Good news if your organization experienced a cybersecurity breach recently thanks to some vendor floating around in your extended enterprise: you have plenty of company.

So says the latest report from the Ponemon Institute, which surveyed more than 625 executives about data risks posed by their vendors or other third parties. Fifty-six percent said their organizations had suffered a breach thanks to one of their vendors, up from 49 percent last year. At the same time, less than half say that managing vendor risk is a priority for their organization. Only 17 percent rate their ability to manage third-party risk as “highly effective.”

The Ponemon report is a splendid bit of timing, because I had been tinkering with some thoughts about the Equifax breach disclosed on Sept. 6. Yes, the breach is a disaster for Equifax, and an object lesson in how not to handle affairs after a breach— but then again, so what? We’ve had plenty of those cases before, from Target (2013) to Yahoo (2016) to even the SEC’s own breach, announced just last week.

Compliance officers have immensely important roles to play after a breach. That’s been covered. I’m more interested in how you can participate in managing cybersecurity risk before a breach.

The Ponemon report frames the problem nicely: as an issue of third-party risk. Look at it that way, and we can divide the compliance officer’s challenge into two parts.

First and most obvious, compliance officers can expand your pre-existing third-party risk programs— for anti-bribery, related party transactions, conflicts of interest— to encompass  cybersecurity concerns as well. After all, you are the ones with expertise in policy development and management, in due diligence and vetting. The risk here is different than, say, FCPA or collusion; but the organizational mechanics of addressing that problem at scale is quite similar.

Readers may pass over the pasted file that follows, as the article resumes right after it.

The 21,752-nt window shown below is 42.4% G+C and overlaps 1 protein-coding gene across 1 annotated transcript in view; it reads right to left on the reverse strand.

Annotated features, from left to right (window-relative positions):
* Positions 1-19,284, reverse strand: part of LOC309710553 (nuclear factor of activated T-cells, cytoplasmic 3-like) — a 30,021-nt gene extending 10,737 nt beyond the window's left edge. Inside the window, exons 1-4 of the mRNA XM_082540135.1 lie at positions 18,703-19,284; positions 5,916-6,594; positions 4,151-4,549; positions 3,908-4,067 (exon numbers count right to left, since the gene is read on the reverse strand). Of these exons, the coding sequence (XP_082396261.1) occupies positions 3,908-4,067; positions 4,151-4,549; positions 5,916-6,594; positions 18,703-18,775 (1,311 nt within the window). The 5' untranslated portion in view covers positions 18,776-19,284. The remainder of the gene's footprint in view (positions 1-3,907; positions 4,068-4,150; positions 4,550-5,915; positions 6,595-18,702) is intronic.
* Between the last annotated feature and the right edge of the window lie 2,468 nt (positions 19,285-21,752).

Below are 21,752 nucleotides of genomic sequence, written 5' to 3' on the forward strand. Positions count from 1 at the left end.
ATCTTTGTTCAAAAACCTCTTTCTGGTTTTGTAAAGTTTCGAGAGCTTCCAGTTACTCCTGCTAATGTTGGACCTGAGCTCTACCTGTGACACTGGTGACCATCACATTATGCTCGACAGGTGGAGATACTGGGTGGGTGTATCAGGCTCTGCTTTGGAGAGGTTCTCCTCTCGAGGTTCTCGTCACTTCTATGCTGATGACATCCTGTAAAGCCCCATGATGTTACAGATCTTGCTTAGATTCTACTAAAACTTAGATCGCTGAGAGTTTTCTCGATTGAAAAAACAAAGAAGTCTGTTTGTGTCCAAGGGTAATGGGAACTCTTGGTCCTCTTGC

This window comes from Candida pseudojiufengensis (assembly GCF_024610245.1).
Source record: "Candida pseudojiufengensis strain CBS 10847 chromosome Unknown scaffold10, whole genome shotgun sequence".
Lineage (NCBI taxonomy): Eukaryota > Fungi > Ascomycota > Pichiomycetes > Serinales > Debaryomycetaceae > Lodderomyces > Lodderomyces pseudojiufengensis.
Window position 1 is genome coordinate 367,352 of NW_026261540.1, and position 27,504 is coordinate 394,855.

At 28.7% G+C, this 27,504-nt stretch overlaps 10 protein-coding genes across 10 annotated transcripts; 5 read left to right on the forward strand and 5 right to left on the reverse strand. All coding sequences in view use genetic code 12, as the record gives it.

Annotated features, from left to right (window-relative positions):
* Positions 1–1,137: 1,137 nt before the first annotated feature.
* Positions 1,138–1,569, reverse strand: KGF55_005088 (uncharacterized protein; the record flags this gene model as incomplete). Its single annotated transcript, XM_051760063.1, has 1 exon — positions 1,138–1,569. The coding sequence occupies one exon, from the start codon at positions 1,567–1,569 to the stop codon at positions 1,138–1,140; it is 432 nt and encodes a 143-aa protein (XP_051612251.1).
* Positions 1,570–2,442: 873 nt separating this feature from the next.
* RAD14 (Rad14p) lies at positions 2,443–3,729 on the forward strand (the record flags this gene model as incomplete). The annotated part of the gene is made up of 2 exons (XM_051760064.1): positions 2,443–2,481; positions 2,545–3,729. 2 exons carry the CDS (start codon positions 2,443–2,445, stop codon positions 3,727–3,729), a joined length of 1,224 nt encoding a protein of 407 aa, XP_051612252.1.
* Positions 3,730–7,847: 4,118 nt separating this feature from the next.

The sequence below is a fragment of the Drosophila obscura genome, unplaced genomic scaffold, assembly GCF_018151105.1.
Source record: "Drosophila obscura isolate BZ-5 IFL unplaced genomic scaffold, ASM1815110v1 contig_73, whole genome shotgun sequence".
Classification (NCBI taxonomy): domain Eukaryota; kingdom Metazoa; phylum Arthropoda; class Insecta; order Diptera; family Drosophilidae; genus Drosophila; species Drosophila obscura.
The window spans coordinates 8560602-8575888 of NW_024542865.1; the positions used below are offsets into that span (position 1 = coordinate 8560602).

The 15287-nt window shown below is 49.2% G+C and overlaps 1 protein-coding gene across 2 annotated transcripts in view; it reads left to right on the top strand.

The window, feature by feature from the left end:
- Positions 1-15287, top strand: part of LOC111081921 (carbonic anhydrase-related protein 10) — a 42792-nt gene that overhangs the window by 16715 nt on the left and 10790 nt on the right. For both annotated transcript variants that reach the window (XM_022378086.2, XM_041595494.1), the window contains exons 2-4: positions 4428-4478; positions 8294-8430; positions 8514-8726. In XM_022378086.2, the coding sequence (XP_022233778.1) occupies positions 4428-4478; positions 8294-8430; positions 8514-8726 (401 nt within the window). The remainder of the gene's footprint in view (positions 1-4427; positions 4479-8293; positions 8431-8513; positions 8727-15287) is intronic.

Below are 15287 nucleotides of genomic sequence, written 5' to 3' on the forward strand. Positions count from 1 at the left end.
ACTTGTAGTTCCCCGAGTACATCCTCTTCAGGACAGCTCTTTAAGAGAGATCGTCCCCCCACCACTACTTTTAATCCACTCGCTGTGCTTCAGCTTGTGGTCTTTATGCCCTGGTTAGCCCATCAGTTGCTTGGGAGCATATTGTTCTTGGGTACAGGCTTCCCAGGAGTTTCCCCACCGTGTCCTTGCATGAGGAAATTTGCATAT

Second, compliance officers can work with CISOs or IT security officers to assess and manage risks within the IT department itself— and that’s where I suspect many CCOs play a less active role than they could, or should.

Equifax Example of Cybersecurity

The broad contours of where Equifax went wrong are already known. The company used Apache Struts, a piece of open-source software to build “web applications”—programs  that sit on your company website and interact with the outside world. Six months ago, the cybersecurity community found a bug in Apache Struts that would let intruders take over your web applications. Equifax didn’t patch that vulnerability.

What happened at Equifax, and what has happened with the cybersecurity risk profile at all manner of organizations, is an excellent example of my second point above. Corporate IT systems are defined as a series of layers. You have the physical layer of hardware in the office. You have the network layer of connectivity to the outside world. Each of those layers do have specific risks: some knucklehead sticks an infected thumb drive into a desktop PC; your intrusion detection software is out of date and isn’t policing intruders on the network adequately.

We also have the application layer: all those applications we are adding to the corporate IT network. Sometimes you build them yourself using Apache Struts. Sometimes employees download them from the Web. Sometimes people sign up for cloud services and use those nifty apps remotely.